THE "golden" 1920s witnessed a building boom on the Bund when some of the grandest architecture rose along the Huangpu River.
No. 5 on the Bund, the former NKK Building constructed in 1921, was the first Bund building born in the decade of great prosperity.
The first owner NKK was Nisshin Kisen Kaisha, the Japan-China Steamship Co, a major Japanese shipping company that opened a Shanghai branch in 1907 to handle business on the Yangtze River and some inland waterways.
The six-story remises with a simply cut facade of gray granite stands at the corner of the Bund and Guangdong Road, between No. 3 and No. 6. Several floors are unoccupied, adding a dark-toned mystery to this severe piece of architecture. However, the top floors house M on the Bund, the Bund's first independently operated Western restaurant in contemporary times and its rainbow-hued Glamour Bar.
"There were lovely wooden floors and molded ceilings, still fantastic," recalls Australian restaurateur Michelle Garnaut, owwner of M on the Bund, on her first visit to the building in the freezing January of 1998.
"We had to walk up seven flights of stairs because there was no lift. I opened a tiny door and there was the terrace. I was like 'oh my god!' In 1998 the lane ways were all small and compact and very few people in the city could stand on the top floor to look outside at the whole river, to get such a sort of vista. It was a remarkable position and remarkable opportunity to be doing something interesting."
Despite the warnings that "no sophisticated people" go to the Bund or one could only open a restaurant no more than five minutes' from the triangle of the Portman, Hilton and Garden hotels, she opened M on the Bund on the roof and the vista terrace the next year. It was a huge success.
The 1,280 square-meter structure is built in an eclectic style, observes Shanghai Tongji University professor Qian Zonghao.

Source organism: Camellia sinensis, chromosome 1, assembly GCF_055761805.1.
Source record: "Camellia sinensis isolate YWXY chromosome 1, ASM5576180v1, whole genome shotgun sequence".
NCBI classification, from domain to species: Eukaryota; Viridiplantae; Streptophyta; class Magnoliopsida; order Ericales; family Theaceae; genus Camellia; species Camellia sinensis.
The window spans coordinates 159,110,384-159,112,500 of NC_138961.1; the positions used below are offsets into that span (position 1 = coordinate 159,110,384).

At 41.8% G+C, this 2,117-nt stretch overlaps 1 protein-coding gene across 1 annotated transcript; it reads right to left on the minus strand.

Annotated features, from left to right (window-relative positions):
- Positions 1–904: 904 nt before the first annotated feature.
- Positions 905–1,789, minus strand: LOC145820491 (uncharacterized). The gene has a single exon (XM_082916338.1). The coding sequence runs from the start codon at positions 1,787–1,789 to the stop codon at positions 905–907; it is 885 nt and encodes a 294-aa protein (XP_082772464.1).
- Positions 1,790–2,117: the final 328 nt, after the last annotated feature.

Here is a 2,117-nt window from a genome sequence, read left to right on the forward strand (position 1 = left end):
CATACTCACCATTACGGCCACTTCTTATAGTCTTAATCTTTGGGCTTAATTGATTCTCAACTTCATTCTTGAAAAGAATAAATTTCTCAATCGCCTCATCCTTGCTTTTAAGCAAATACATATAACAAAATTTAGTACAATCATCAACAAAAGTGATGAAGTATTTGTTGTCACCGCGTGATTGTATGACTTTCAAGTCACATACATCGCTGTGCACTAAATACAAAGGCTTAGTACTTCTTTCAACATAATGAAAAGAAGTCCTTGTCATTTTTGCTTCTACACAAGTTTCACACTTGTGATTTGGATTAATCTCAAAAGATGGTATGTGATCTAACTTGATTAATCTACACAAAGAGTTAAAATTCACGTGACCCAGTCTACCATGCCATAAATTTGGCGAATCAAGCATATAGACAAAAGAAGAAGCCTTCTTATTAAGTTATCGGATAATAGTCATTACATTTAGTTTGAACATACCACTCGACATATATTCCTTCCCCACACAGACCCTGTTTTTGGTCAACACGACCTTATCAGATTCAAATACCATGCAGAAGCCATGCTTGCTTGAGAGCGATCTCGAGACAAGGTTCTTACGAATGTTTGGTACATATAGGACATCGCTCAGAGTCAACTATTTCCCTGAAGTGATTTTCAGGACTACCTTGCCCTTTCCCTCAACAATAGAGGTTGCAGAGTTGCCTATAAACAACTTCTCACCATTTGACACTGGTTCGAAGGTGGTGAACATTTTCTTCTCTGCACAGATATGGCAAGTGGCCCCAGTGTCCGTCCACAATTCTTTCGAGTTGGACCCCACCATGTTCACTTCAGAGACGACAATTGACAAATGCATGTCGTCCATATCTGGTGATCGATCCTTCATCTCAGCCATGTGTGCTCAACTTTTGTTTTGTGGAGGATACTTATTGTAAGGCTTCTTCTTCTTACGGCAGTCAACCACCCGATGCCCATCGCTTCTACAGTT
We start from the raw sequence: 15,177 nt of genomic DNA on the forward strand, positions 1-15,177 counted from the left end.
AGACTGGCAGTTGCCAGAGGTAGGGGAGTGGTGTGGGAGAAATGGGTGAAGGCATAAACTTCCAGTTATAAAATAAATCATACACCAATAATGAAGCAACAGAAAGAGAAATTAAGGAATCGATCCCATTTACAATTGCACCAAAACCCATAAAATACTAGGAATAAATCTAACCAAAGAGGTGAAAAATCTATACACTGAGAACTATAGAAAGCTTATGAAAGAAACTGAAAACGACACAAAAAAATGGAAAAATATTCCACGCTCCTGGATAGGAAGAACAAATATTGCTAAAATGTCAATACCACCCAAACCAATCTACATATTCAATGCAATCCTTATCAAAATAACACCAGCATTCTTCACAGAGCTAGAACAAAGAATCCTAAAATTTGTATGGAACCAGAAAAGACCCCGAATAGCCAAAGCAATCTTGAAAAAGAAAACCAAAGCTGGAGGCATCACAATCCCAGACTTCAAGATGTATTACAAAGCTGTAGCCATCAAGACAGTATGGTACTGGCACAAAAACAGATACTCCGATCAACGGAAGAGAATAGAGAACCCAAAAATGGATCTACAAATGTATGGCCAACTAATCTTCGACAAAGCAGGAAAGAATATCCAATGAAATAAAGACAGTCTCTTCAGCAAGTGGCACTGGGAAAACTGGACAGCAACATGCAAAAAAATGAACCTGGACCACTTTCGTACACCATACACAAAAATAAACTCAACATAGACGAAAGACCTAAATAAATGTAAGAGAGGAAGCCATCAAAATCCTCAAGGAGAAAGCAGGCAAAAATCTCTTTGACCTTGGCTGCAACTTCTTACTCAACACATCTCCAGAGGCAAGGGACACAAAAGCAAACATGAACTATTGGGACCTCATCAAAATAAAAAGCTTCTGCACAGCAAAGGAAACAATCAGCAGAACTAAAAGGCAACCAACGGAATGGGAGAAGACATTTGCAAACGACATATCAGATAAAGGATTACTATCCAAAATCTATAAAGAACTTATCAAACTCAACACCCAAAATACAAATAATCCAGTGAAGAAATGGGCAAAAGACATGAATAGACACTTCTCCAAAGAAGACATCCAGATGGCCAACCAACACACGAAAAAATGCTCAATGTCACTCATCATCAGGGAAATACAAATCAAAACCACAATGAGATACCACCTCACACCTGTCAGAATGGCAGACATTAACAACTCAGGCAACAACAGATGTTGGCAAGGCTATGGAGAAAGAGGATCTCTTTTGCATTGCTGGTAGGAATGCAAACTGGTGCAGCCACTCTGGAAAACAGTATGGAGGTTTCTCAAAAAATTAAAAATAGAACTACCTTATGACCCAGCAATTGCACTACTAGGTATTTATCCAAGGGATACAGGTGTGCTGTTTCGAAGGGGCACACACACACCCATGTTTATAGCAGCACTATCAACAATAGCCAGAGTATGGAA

"The elevation is in a classic three section both horizontally and vertically with patterned gables and Ionic Orders, a typical work of Lester, Johnson and Morriss, one of the city's most famed architectural firms in early last century," says Qian.
The firm was co-founded by legendary British architect Henry Lester who followed a doctor's advice and embarked on a journey to Shanghai after an unknown disease took the lives of his three brothers.
After working on the Municipal Council and for a real estate company, Lester founded the firm in 1913 with architect G. A. Johnson which was later joined by G. Morriss.
(Their other signature works on the Bund, No. 16 and No. 17, will be introduced later in the column.)
After opening its Shanghai branch in 1907, NKK's capital doubled within 10 years, enabling it in 1918 to purchase the land on which No. 5 stands. NKK's presence on the Bund, alongside the Japanese-invested Nos. 16 and 24, demonstrated the growing influence of Japan in China since the 1900s. In 1921, when No. 5 was built, Japan's share of Shanghai's external trade rose to 23 percent, almost equal to Britain's share.
French scholar Marie-Claire Bergere interestingly cited the number of textile spindles to describe Japan's growing industrial investment in Shanghai. "The number of Japanese spindles installed in Shanghai rose from 112,000 in 1913 to 939,000 in 1925. They were now five times as numerous as the British spindles and greatly exceeded the 677,000 spindles backed by Chinese capital," she wrote in the 2009 book "Shanghai - China's Gateway to Modernity."